The history of the African
race is God's illuminated clock, set in the
dark steeple of time. The Negro has been
made the hewer of wood and the drawer of
water for nearly all other nations. The
people of the United States, however, will
have an account to settle with God, owing to
their treatment of the Negro, which will far
surpass the rest of mankind.
Jerome, on reaching Canada, felt for the first time that personal freedom which God intended that all who bore his image should enjoy. That same forgetfulness of self which had always characterized him now caused him to think of others. The thoughts of dear ones in slavery were continually in his mind, and above all others, Clotelle occupied his thoughts. Now that he was free, he could better appreciate her condition as a slave. Although Jerome met, on his arrival in Canada, numbers who had escaped from the Southern States, he nevertheless shrank from all society, particularly that of females. The soft, silver gray tints on the leaves of the trees, with their snow spotted trunks, and a biting air, warned the new born freeman that he was in another climate. Jerome sought work, and soon found it; and arranged with his employer that the latter should go to Natchez in search of Clotelle. The good Scotchman, for whom the fugitive was laboring, freely offered to go down and purchase the girl, if she could be bought, and let Jerome pay him in work. With such a prospect of future happiness in view, this injured descendent of outraged and bleeding Africa went daily to his toil with an energy hitherto unknown to him. But oh, how vain are the hopes of man!
Farewell To America
Three months had elapsed, from the time the fugitive commenced work for Mr. Streeter, when that gentleman returned from his Southern research, and informed Jerome that Parson Wilson had sold Clotelle, and that she had been sent to the New Orleans slave market.
This intelligence fell with crushing weight upon the heart of Jerome, and he now felt that the last chain which bound him to his native land was severed. He therefore determined to leave America forever. His nearest and dearest friends had often been flogged in his very presence, and he had seen his mother sold to the Negro trader. An only sister had been torn from him by the soul driver; he had himself been sold and resold, and been compelled to submit to the most degrading and humiliating insults; and now that the woman upon whom his heart doted, and without whom life was a burden, had been taken away forever, he felt it a duty to hate all mankind.
If there is one thing more than another calculated to make one hate and detest American slavery, it is to witness the meetings between fugitives and their friends in Canada. Jerome had beheld some of these scenes. The wife who, after years of separation, had escaped from her prison house and followed her husband had told her story to him. He had seen the newly arrived wife rush into the arms of the husband, whose dark face she had not looked upon for long, weary years. Some told of how a sister had been ill used by the overseer; others of a husband's being whipped to death for having attempted to protect his wife. He had sat in the little log hut, by the fireside, and heard tales that caused his heart to bleed; and his bosom swelled with just indignation when he though that there was no remedy for such atrocious acts. It was with such feelings that he informed his employer that he should leave him at the expiration of a month.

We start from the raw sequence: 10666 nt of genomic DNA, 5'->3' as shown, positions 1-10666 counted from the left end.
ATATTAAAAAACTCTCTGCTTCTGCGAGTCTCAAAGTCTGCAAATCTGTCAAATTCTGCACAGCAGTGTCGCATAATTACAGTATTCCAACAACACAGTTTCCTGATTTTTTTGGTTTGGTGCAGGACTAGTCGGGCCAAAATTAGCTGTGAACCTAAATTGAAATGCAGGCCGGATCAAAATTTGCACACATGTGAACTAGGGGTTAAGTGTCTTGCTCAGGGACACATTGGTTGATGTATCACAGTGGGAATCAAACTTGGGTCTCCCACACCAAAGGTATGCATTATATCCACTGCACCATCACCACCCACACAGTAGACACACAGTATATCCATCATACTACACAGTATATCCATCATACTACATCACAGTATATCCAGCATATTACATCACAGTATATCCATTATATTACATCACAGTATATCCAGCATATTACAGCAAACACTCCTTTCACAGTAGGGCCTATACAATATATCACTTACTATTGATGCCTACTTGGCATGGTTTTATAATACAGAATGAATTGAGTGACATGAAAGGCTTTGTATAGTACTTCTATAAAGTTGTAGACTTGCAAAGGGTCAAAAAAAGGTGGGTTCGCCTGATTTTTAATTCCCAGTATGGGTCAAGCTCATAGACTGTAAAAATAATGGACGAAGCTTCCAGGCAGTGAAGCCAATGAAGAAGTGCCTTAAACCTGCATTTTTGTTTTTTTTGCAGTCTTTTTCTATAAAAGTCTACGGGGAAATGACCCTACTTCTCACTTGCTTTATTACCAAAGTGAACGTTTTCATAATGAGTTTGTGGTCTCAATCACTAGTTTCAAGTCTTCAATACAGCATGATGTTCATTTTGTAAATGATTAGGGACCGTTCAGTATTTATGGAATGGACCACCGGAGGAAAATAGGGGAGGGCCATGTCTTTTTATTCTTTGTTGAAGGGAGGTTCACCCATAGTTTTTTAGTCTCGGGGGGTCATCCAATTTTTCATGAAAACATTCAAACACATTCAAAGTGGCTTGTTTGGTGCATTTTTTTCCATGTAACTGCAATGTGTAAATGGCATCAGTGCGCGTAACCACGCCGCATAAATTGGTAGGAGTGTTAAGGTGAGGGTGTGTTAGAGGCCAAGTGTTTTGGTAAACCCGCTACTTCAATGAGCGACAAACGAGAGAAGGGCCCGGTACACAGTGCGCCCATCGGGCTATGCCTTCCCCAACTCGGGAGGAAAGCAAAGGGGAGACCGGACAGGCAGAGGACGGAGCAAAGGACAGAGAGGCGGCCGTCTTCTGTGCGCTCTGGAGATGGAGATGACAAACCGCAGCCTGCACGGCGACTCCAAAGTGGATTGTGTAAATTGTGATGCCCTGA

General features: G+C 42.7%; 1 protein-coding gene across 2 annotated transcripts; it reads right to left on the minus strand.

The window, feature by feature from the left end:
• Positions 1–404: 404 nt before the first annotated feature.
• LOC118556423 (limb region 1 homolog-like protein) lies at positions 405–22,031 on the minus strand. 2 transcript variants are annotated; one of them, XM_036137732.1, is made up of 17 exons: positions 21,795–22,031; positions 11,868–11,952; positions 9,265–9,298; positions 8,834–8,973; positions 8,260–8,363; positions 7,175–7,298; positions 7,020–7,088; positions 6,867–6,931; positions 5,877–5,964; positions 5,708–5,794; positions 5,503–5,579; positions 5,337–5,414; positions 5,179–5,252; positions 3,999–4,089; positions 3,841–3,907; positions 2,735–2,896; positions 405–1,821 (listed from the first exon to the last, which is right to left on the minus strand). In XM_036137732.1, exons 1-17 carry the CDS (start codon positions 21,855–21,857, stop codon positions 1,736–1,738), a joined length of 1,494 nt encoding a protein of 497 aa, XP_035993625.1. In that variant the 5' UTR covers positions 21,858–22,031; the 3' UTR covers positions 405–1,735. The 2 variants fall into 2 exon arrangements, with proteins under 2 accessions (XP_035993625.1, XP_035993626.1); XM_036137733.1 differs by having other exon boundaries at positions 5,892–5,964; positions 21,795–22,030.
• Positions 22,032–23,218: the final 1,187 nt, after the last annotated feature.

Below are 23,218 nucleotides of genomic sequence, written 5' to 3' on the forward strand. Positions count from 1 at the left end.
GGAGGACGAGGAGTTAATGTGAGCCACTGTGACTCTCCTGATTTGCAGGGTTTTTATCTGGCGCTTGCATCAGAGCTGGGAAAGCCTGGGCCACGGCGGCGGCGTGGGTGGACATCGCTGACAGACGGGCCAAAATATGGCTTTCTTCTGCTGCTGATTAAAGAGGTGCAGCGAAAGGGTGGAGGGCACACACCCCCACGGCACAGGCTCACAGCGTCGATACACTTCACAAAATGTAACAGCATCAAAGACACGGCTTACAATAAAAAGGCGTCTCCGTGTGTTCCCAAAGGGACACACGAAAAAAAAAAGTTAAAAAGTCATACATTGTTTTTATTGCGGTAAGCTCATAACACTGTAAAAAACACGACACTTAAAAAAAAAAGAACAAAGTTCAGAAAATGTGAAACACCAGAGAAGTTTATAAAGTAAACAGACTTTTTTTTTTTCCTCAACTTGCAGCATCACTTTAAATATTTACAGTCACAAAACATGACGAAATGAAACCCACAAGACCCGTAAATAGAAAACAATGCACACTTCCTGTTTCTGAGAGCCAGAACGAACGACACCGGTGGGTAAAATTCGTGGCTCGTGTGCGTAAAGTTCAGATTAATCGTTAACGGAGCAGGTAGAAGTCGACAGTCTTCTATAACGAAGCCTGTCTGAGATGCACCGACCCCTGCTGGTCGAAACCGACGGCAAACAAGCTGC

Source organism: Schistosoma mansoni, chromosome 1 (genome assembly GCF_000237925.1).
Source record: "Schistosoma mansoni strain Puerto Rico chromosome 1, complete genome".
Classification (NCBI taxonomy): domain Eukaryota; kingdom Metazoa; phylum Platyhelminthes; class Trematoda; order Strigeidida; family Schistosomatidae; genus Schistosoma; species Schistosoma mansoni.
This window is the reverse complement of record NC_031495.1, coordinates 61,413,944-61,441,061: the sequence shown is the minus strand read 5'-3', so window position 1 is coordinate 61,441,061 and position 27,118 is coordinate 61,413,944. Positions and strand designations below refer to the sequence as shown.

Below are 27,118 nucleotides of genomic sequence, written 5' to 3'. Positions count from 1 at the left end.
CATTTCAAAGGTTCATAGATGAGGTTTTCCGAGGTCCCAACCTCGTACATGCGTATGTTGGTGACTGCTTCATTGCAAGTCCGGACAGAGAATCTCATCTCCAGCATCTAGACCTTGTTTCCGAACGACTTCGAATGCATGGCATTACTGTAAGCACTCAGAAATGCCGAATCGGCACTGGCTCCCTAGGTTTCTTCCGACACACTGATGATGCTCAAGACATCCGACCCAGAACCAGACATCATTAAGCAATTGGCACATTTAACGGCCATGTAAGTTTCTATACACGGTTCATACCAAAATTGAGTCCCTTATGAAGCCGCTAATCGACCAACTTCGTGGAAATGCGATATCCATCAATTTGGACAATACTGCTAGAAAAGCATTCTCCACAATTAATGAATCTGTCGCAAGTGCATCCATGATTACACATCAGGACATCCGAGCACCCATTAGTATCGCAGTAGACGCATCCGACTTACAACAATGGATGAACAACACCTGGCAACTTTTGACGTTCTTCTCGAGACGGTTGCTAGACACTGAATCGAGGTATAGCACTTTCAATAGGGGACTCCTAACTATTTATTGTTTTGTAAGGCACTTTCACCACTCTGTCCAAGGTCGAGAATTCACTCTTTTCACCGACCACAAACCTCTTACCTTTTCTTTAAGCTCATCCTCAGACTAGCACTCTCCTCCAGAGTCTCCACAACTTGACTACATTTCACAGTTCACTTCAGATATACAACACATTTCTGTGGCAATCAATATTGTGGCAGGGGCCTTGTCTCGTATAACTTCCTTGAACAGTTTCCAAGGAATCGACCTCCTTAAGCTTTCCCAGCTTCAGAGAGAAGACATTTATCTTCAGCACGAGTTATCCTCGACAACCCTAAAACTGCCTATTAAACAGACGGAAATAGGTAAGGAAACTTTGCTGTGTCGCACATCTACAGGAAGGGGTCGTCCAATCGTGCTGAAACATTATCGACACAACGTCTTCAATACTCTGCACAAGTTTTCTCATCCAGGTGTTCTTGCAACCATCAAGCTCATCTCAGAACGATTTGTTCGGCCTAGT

In vain did Mr. Streeter try to persuade Jerome to remain with him; and late in the month of February, the latter found himself on board a small vessel loaded with pine lumber, descending the St. Lawrence, bound for Liverpool. The bark, though an old one, was, nevertheless, considered seaworthy, and the fugitive was working his way out. As the vessel left the river and gained the open sea, the black man appeared to rejoice at the prospect of leaving a country in which his right to manhood had been denied him, and his happiness destroyed.
The wind was proudly swelling the white sails, and the little craft plunging into the foaming waves, with the land fast receding in the distance, when Jerome mounted a pile of lumber to take a last farewell of his native land. With tears glistening in his eyes, and with quivering lips, he turned his gaze toward the shores that were fast fading in the dim distance, and said,
"Though forced from my native land by the tyrants of the South, I hope I shall some day be able to return. With all her faults, I love my country still."
Clotelle or The Colored Heroine, A tale of the Southern States